Aston Villa? Valencia? Anywhere but Manchester United for Tom Cleverley

Soccer - FA Community Shield - Manchester City v Manchester United - Wembley Stadium

Tom Cleverley must feel as if he has reached a point of no return at Manchester United.  The vilification of the player, once heralded as the emblem of a new generation at Old Trafford, has become so pronounced that his actual performances are really an irrelevance.

Cleverley is type-cast as a bad player and he has unwittingly become associated with everything that has gone wrong at Manchester United in the aftermath of Sir Alex Ferguson’s departure.  He is to United supporters what James Milner has frequently been to England fans: the player who, from the moment a game starts, attracts criticism irrespective of how he performs.

The player himself would probably be the first to acknowledge that his progression has stalled in recent years, but the perception of him has still been unfairly soured by the unjust context within which his career has taken place.  Being a young Manchester United player will always provoke expectations and comparisons, and Cleverley has been labouring against a Paul Scholes parallel since the moment he first put on a red shirt.

How absurd and how indicative of the modern fan’s reductive assessment of ability.  Aside from nominally being midfielders, prime-era Paul Scholes and contemporary Tom Cleverley are poles apart stylistically, yet the former is still the yardstick to which the latter is held.

There lies the danger in making a premature, erroneous prediction about a player’s future, and then failing to adjust it once it becomes clearly inaccurate.  Cleverley doesn’t simply disappoint an audible minority of Manchester United and England supporters, he is actively resented by them - and cringe-worthy petitions, quasi-witty memes and bilious social media derision accompanies every step he takes on a football pitch.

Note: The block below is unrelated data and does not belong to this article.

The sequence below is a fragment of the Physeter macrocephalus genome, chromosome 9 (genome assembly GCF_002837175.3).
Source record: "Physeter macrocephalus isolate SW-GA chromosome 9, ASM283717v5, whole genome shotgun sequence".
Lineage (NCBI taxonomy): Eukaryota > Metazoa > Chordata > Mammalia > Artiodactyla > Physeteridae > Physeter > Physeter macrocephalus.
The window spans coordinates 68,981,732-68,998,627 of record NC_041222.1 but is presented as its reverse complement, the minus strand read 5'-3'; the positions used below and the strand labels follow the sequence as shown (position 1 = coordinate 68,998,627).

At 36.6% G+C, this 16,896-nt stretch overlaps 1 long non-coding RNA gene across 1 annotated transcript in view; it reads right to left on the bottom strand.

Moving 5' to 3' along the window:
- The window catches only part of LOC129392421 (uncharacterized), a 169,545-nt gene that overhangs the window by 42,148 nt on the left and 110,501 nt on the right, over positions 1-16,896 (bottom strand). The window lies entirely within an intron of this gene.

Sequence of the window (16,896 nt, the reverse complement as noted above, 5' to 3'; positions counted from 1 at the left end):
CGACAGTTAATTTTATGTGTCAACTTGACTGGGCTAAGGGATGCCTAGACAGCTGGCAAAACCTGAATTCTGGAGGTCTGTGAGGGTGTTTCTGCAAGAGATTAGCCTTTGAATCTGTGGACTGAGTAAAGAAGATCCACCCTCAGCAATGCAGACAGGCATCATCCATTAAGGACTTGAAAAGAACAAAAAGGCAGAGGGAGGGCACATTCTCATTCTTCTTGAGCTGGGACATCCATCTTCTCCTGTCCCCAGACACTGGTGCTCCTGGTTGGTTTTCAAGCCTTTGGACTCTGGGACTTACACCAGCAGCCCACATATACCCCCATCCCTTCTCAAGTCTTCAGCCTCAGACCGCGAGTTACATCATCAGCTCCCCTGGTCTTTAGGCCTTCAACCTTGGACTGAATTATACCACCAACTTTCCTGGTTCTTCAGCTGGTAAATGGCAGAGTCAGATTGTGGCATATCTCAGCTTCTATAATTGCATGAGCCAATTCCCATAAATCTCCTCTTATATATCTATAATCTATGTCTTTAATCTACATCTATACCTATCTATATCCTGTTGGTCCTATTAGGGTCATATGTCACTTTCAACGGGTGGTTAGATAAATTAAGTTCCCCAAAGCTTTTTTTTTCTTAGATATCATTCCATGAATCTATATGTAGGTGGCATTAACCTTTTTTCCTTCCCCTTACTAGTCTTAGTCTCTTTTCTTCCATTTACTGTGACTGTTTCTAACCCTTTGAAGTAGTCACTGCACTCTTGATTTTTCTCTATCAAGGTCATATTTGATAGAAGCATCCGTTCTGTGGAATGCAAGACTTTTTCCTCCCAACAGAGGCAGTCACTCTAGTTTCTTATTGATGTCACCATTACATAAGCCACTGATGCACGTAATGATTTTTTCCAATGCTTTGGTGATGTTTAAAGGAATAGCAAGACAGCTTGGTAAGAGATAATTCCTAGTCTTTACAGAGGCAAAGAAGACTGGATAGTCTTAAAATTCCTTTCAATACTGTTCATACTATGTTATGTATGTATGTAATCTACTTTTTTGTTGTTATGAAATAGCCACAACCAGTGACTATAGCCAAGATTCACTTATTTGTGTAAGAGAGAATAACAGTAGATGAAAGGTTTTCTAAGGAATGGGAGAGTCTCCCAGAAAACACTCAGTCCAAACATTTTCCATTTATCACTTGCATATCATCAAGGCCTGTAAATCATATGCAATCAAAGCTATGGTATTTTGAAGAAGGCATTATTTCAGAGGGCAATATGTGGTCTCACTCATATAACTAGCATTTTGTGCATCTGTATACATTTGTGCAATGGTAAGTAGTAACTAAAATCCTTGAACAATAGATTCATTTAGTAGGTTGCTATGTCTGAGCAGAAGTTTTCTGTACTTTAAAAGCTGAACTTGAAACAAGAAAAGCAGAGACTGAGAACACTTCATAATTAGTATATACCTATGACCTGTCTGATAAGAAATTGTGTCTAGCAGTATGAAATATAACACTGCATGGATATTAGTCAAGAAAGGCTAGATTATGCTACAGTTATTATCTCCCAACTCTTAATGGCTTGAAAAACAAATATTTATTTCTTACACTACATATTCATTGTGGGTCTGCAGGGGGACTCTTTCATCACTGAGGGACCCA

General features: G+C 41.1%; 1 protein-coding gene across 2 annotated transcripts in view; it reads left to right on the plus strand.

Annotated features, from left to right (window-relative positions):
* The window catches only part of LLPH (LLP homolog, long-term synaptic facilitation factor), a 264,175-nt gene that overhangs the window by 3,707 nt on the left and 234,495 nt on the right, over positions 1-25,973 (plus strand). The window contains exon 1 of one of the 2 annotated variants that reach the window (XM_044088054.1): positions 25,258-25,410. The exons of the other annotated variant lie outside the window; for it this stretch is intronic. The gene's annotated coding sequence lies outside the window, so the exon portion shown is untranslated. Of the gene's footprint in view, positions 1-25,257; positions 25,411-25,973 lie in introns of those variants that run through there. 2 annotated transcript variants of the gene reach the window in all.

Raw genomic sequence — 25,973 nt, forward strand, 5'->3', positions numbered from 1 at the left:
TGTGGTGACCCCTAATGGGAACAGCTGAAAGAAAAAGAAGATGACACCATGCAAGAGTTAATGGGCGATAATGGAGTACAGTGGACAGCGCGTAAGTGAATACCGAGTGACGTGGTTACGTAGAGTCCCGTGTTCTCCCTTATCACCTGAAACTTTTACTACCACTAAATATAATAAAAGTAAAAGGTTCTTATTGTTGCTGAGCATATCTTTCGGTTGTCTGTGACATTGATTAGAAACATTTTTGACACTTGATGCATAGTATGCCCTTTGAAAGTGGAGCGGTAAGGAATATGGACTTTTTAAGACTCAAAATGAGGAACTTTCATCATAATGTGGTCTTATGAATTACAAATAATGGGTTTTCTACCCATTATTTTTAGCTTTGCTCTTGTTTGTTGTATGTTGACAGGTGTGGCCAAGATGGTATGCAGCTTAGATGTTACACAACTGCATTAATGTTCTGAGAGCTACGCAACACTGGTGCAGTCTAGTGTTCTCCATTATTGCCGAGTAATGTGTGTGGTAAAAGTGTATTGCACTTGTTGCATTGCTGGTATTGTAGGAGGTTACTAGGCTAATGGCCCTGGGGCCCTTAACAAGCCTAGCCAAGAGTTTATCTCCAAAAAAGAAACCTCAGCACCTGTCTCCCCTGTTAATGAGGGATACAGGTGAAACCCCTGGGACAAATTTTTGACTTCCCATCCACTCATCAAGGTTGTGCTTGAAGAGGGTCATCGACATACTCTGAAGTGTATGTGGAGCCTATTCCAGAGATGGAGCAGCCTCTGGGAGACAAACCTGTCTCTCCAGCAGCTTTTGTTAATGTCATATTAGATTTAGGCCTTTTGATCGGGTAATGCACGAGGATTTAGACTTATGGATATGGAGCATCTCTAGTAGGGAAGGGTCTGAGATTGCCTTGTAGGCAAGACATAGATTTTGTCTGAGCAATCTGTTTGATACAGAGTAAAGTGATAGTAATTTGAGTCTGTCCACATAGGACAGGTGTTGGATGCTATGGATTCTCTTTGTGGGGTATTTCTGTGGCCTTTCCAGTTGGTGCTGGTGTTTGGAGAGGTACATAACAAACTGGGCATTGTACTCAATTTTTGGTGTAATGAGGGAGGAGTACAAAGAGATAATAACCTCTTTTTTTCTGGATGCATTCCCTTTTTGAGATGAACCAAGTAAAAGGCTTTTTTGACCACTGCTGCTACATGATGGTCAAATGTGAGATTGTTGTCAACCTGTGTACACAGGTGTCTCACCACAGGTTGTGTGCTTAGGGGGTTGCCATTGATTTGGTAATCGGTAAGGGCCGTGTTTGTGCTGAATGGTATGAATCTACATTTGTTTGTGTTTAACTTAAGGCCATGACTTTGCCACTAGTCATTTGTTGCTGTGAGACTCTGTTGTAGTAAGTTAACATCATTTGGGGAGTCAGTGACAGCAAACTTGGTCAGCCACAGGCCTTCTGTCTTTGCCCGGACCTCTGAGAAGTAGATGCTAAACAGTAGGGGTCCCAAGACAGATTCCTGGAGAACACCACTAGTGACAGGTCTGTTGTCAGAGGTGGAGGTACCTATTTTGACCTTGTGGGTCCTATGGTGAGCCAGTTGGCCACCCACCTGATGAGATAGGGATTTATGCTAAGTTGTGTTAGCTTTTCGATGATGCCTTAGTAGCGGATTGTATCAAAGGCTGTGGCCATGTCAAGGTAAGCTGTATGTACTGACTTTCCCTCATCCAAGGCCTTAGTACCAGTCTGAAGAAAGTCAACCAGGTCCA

But now he has the chance to break from that.

Louis Van Gaal’s arrival Manchester United has marginalised several members of the first-team squad, and several former first-teamers are expected to depart before the transfer-window shuts.  Cleverley is among them, and both Aston Villa and Valencia have had bids of around £8m accepted within the last twenty-four hours.  What an opportunity that could for the player to re-boot his career.

Villa and Valencia occupy different positions within their respective leagues, but both exist within a different stratosphere to Manchester United.  Their fanbases have each felt the sting of financial restriction over the past decade, and expectations have been adjusted accordingly.  The Spanish club are the more successful and are, under the new ownership of Peter Lim, starting to emerge from the metaphorical cave they have been dwelling within, but both sides offer a more balanced environment for a player of a Tom Cleverley’s abilities.

That’s what has been forgotten with Cleverley: he is actually a good player.  He may not be a burgeoning Paul Scholes, he may not ever fulfill the ‘English Xavi Hernandez’ prophecy he was lumbered with, but he still has pertinent abilities.  In the right situation and surrounded by complementing players, he does use the ball very well and he can play the link-role between the two halves of a midfield to a high standard.  Manchester United fans crave progress and desire difference-makers with highlight-reel ability and resonating reputations, and Cleverley is just far too ordinary to be tolerated as the useful squad-player he arguably is.

At Villa, Valencia, or another club between the two, he would not only have a far greater chance of playing more regularly - which, obviously, is vital for the re-establishment of his confidence - but the focus would probably shift away from his deficiencies and towards the attributes that he does have.  The old adage is that the only way is down when a player decides to leave Old Trafford, but while that may be true and it may involve a reclassification of a player’s standing, in this instance it would be a very logical and probably very liberating choice.

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